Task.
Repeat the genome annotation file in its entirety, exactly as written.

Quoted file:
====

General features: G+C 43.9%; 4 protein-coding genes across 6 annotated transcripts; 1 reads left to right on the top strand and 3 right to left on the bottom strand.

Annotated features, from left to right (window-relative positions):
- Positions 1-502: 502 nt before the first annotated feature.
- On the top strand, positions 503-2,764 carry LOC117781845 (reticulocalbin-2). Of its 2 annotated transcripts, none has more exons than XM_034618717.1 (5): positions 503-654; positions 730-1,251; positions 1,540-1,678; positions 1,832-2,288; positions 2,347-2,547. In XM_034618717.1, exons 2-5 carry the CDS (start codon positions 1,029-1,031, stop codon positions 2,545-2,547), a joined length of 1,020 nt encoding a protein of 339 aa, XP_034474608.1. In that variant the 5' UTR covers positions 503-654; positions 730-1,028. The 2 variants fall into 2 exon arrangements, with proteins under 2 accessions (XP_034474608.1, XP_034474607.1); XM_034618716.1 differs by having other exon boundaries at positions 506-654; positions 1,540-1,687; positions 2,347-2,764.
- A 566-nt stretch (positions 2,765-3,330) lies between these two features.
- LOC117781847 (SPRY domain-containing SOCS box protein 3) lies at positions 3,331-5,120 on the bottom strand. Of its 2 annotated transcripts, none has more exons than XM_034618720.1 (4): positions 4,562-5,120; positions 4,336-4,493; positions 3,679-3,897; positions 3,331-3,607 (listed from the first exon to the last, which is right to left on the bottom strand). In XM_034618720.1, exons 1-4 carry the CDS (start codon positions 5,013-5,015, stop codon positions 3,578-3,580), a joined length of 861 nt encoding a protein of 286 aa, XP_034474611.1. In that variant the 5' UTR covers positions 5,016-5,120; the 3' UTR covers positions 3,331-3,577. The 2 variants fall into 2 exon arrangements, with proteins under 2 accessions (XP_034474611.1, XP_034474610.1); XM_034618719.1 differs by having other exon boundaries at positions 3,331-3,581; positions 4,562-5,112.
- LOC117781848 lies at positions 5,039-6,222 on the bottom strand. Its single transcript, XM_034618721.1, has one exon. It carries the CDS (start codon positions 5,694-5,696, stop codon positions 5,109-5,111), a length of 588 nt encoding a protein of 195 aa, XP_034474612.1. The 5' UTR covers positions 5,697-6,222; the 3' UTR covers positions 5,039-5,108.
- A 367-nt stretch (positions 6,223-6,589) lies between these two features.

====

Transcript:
General features: G+C 43.9%; 4 protein-coding genes across 6 annotated transcripts; 1 reads left to right on the top strand and 3 right to left on the bottom strand.

Annotated features, from left to right (window-relative positions):
- Positions 1-502: 502 nt before the first annotated feature.
- On the top strand, positions 503-2,764 carry LOC117781845 (reticulocalbin-2). Of its 2 annotated transcripts, none has more exons than XM_034618717.1 (5): positions 503-654; positions 730-1,251; positions 1,540-1,678; positions 1,832-2,288; positions 2,347-2,547. In XM_034618717.1, exons 2-5 carry the CDS (start codon positions 1,029-1,031, stop codon positions 2,545-2,547), a joined length of 1,020 nt encoding a protein of 339 aa, XP_034474608.1. In that variant the 5' UTR covers positions 503-654; positions 730-1,028. The 2 variants fall into 2 exon arrangements, with proteins under 2 accessions (XP_034474608.1, XP_034474607.1); XM_034618716.1 differs by having other exon boundaries at positions 506-654; positions 1,540-1,687; positions 2,347-2,764.
- A 566-nt stretch (positions 2,765-3,330) lies between these two features.
- LOC117781847 (SPRY domain-containing SOCS box protein 3) lies at positions 3,331-5,120 on the bottom strand. Of its 2 annotated transcripts, none has more exons than XM_034618720.1 (4): positions 4,562-5,120; positions 4,336-4,493; positions 3,679-3,897; positions 3,331-3,607 (listed from the first exon to the last, which is right to left on the bottom strand). In XM_034618720.1, exons 1-4 carry the CDS (start codon positions 5,013-5,015, stop codon positions 3,578-3,580), a joined length of 861 nt encoding a protein of 286 aa, XP_034474611.1. In that variant the 5' UTR covers positions 5,016-5,120; the 3' UTR covers positions 3,331-3,577. The 2 variants fall into 2 exon arrangements, with proteins under 2 accessions (XP_034474611.1, XP_034474610.1); XM_034618719.1 differs by having other exon boundaries at positions 3,331-3,581; positions 4,562-5,112.
- LOC117781848 lies at positions 5,039-6,222 on the bottom strand. Its single transcript, XM_034618721.1, has one exon. It carries the CDS (start codon positions 5,694-5,696, stop codon positions 5,109-5,111), a length of 588 nt encoding a protein of 195 aa, XP_034474612.1. The 5' UTR covers positions 5,697-6,222; the 3' UTR covers positions 5,039-5,108.
- A 367-nt stretch (positions 6,223-6,589) lies between these two features.